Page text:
Published on February 10th, 2014 | by Jonathan Churchman-Davies0
Sustainability For Business Growth – The Size of the Prize
In this third part of our sustainability series, our special guest blogger Jonathan Churchman-Davies, an Independent Specialist Adviser for Innovation and Sustainability, shares his insights on how businesses can deploy sustainability efficient measures as a tool to save on cash for more investment. Please also read his advice in the first part of our series here on how sustainability can become a value to your business and in the second part of the series here on how sustainability can be positioned as a driver in overall corporate strategy.
I recently saw a statement claiming that UK consumers are crying out for more sustainable products and services, and that this represents a huge opportunity for UK companies. While I agree that there is an opportunity, I think that we need to be careful with expectations that consumers have a massive pent-up demand for sustainable products.
In these tough times, the brutal fact is that consumers do want sustainable products, but only so long as they work as well as the old and don’t cost any more. In 2007, their views might have been different, but that was another world.
Opportunity Knocks With Sustainability
However, that isn’t to say that opportunities don’t exist – you just have to look for them in the right places. Innovative companies have been using sustainability-related issues to explore how they can unpick and reassemble their business models. Some are reinventing their supply chains. Interface is closing the loop on flooring products, using lifecycle analysis to reduce waste, energy and cost in its products. Others are starting to sell value-added services that improve the efficiency of use of their core product – reducing core product sales but locking in customers. British Gas are a high profile example of this.
Others are using sustainability to reinvent their images. Remember when Toyota were a global giant, with a reputation for producing bulletproof but rather unfashionable vehicles? Then they hitched their brand to the concept of helping consumers deal with fuel prices, launching the hybrid Prius. The leap in technology that the Prius bought to the market proved that not only did Toyota excel in technology, but also in value engineering, helping them to reposition themselves as a premium brand.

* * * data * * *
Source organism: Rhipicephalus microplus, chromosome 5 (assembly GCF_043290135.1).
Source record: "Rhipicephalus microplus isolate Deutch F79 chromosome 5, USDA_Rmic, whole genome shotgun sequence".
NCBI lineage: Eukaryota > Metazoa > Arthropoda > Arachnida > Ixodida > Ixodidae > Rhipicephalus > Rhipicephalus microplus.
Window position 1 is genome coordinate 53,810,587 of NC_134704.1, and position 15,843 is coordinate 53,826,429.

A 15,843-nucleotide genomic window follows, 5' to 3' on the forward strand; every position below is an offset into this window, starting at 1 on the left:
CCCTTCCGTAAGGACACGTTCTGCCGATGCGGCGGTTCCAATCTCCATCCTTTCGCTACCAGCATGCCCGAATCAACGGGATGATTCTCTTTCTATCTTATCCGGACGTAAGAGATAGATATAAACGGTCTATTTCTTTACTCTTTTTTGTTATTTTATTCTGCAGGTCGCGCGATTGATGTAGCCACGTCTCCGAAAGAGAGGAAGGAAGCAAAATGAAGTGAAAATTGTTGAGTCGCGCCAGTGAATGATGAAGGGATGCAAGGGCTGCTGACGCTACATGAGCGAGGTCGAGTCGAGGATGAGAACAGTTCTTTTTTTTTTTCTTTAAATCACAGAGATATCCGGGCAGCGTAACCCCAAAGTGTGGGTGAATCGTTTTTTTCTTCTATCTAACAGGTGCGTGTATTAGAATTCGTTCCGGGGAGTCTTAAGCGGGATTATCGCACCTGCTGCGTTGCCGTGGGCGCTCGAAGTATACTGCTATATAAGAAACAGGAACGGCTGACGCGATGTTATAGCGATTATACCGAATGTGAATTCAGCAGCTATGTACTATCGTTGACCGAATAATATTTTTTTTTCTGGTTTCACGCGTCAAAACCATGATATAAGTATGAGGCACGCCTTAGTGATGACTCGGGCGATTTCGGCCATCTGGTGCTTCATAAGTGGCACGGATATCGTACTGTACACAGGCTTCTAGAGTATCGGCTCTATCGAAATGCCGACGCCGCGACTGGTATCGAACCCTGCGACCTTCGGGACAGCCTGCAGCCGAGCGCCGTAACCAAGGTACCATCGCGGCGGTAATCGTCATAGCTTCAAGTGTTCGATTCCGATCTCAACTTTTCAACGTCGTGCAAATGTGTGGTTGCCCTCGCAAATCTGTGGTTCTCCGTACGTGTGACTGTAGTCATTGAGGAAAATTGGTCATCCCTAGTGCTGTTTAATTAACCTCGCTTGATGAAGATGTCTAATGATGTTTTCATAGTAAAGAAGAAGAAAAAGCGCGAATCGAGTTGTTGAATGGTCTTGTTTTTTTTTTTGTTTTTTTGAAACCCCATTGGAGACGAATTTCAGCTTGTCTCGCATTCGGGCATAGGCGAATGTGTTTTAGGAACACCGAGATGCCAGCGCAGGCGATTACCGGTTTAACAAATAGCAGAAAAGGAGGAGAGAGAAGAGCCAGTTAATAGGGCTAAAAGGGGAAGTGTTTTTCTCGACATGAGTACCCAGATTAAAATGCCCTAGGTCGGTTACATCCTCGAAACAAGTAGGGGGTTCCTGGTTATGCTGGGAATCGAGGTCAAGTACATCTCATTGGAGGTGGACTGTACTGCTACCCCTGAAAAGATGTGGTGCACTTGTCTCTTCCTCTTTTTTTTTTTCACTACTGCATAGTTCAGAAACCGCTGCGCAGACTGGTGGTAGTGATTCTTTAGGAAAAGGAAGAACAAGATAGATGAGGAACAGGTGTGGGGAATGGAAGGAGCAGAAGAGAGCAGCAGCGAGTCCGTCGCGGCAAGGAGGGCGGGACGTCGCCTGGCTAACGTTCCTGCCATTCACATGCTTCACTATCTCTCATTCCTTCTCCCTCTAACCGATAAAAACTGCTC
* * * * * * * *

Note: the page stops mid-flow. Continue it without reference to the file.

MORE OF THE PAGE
Other firms have used sustainability to deliver benefits in internal efficiency and team working. In their 2013 reports, Marks and Spencer stated that over its 5 year run, the Plan A sustainability programme has given a net benefit of £185m, comparing well with 2013’s profits before tax of £564m. Perhaps most importantly for M&S, they have used Plan A to help pull their teams together in realigning themselves within a fiercely competitive marketplace.
Profit Producing With Sustainability
While Prius and Plan A are highly visible initiatives, more prosaic examples also have real value. Many companies are replacing less crucial face to face meetings with electronic communications. On the face of it, not meeting directly does have its drawbacks, but these can be overcome through the deployment of appropriate technology and training. Any residual inefficiency is dwarfed by the savings in travel time overheads. Would it surprise you to know that the travel time to meetings can easily be half of, and sometimes climb as high as a factor of 2.5 times, the face-to-face time? One services company recently calculated that it could easily reduce its business travel by 20%, adding 2% to its short term EBITA, and about 4% over a 2 year timescale.
All of these initiatives are publicly associated with large savings in CO2, waste, pollution and all the other good stuff for the sustainability report. However they are backed up with something more solid than reputation and credentials: savings in hard cash to put in the bank.
With pressure on UK business to grow, using sustainable efficiency measures like these to free up cash for investment is a very good deal.
Has your company recently taken on sustainability plans to help save money and grow business? What do you think of sustainability measures as an efficient tool to free up cash? Please comment below.
Jonathan Churchman-Davies is an independent Adviser for Business Development, Innovation, Energy, Carbon and Sustainable Operations. A former graduate of the Imperial College of London, he is now based in Wantage, Oxford, UK. Jonathan can be reached here:
photo credit: kav777